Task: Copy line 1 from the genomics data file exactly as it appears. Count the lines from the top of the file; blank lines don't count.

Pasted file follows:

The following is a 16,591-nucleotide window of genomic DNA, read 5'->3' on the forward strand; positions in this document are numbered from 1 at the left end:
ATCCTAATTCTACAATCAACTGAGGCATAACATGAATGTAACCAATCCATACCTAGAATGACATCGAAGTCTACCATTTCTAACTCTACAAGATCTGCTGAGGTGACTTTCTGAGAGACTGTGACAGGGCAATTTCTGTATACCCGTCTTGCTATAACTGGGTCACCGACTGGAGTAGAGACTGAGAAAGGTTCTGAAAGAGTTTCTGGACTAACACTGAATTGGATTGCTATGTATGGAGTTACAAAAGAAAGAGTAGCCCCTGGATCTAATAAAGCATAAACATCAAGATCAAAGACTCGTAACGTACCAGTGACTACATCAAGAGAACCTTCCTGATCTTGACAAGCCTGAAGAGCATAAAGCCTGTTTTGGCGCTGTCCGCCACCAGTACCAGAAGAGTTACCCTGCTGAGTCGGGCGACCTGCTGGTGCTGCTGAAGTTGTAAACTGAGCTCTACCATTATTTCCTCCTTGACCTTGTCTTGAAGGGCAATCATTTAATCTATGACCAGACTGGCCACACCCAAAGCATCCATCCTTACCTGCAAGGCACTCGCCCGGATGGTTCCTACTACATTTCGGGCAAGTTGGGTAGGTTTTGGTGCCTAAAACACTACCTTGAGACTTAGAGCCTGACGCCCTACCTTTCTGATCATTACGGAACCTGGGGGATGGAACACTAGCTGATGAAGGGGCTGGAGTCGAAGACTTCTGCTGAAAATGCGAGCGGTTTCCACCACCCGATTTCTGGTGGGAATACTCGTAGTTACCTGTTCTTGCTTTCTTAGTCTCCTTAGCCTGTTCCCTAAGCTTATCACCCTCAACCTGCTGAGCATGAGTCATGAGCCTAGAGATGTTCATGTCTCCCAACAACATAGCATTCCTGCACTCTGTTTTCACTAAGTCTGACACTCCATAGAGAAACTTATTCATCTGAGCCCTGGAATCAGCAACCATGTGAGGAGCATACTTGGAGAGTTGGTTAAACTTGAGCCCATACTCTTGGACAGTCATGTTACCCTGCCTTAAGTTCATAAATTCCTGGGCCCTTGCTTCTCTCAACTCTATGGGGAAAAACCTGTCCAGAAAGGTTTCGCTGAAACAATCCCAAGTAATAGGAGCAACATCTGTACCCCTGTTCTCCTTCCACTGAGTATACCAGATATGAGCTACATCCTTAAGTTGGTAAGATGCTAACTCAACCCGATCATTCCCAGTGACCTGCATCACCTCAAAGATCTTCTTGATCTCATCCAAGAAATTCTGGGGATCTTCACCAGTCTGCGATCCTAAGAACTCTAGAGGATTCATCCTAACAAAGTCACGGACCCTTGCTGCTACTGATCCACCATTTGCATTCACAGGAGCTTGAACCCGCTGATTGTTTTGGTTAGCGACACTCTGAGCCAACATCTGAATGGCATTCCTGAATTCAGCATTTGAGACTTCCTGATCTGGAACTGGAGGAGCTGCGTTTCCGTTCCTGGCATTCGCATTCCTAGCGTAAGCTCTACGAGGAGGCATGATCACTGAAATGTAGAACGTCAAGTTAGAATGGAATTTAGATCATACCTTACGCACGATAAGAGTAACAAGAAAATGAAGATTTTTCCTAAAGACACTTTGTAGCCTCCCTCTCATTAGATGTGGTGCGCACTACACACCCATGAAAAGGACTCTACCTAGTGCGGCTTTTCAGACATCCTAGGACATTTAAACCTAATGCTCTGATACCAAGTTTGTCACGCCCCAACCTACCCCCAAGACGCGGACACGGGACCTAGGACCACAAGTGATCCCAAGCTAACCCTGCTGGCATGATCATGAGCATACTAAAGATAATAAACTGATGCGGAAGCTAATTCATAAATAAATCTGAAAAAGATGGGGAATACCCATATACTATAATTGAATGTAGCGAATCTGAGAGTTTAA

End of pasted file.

The following is a 16,591-nucleotide window of genomic DNA, read 5'->3' on the forward strand; positions in this document are numbered from 1 at the left end: